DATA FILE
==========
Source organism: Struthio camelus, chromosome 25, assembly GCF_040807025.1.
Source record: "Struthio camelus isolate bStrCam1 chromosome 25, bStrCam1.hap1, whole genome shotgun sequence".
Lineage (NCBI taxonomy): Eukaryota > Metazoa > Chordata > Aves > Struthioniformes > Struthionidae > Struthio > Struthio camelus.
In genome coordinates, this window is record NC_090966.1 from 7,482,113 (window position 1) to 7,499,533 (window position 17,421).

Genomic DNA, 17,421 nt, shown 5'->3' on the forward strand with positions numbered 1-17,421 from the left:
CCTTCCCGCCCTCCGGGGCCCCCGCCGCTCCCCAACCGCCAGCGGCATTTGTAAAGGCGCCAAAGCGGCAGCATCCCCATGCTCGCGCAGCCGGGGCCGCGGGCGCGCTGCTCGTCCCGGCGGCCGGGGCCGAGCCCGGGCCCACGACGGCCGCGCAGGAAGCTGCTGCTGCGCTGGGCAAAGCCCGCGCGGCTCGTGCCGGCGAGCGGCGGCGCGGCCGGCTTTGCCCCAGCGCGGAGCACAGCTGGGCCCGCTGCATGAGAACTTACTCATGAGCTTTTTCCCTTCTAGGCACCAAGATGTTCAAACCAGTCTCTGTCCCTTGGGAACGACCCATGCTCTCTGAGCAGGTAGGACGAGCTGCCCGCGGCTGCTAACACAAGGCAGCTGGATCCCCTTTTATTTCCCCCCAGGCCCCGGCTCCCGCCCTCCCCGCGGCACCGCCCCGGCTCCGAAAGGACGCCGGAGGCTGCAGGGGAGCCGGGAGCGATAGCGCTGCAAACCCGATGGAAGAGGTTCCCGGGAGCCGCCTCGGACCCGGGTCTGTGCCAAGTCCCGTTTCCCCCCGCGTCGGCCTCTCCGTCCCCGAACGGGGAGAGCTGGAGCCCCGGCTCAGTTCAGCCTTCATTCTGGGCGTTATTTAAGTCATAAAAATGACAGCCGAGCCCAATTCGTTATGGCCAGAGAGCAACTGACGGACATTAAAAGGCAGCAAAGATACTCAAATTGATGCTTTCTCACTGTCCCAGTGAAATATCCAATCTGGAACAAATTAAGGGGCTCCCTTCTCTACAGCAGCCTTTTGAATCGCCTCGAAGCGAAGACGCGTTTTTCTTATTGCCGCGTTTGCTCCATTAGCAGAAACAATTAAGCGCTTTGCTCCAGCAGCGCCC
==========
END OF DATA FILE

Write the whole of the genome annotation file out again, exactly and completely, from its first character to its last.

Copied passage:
Source organism: Struthio camelus, chromosome 25, assembly GCF_040807025.1.
Source record: "Struthio camelus isolate bStrCam1 chromosome 25, bStrCam1.hap1, whole genome shotgun sequence".
Lineage (NCBI taxonomy): Eukaryota > Metazoa > Chordata > Aves > Struthioniformes > Struthionidae > Struthio > Struthio camelus.
In genome coordinates, this window is record NC_090966.1 from 7,482,113 (window position 1) to 7,499,533 (window position 17,421).

Genomic DNA, 17,421 nt, shown 5'->3' on the forward strand with positions numbered 1-17,421 from the left:
CCTTCCCGCCCTCCGGGGCCCCCGCCGCTCCCCAACCGCCAGCGGCATTTGTAAAGGCGCCAAAGCGGCAGCATCCCCATGCTCGCGCAGCCGGGGCCGCGGGCGCGCTGCTCGTCCCGGCGGCCGGGGCCGAGCCCGGGCCCACGACGGCCGCGCAGGAAGCTGCTGCTGCGCTGGGCAAAGCCCGCGCGGCTCGTGCCGGCGAGCGGCGGCGCGGCCGGCTTTGCCCCAGCGCGGAGCACAGCTGGGCCCGCTGCATGAGAACTTACTCATGAGCTTTTTCCCTTCTAGGCACCAAGATGTTCAAACCAGTCTCTGTCCCTTGGGAACGACCCATGCTCTCTGAGCAGGTAGGACGAGCTGCCCGCGGCTGCTAACACAAGGCAGCTGGATCCCCTTTTATTTCCCCCCAGGCCCCGGCTCCCGCCCTCCCCGCGGCACCGCCCCGGCTCCGAAAGGACGCCGGAGGCTGCAGGGGAGCCGGGAGCGATAGCGCTGCAAACCCGATGGAAGAGGTTCCCGGGAGCCGCCTCGGACCCGGGTCTGTGCCAAGTCCCGTTTCCCCCCGCGTCGGCCTCTCCGTCCCCGAACGGGGAGAGCTGGAGCCCCGGCTCAGTTCAGCCTTCATTCTGGGCGTTATTTAAGTCATAAAAATGACAGCCGAGCCCAATTCGTTATGGCCAGAGAGCAACTGACGGACATTAAAAGGCAGCAAAGATACTCAAATTGATGCTTTCTCACTGTCCCAGTGAAATATCCAATCTGGAACAAATTAAGGGGCTCCCTTCTCTACAGCAGCCTTTTGAATCGCCTCGAAGCGAAGACGCGTTTTTCTTATTGCCGCGTTTGCTCCATTAGCAGAAACAATTAAGCGCTTTGCTCCAGCAGCGCCC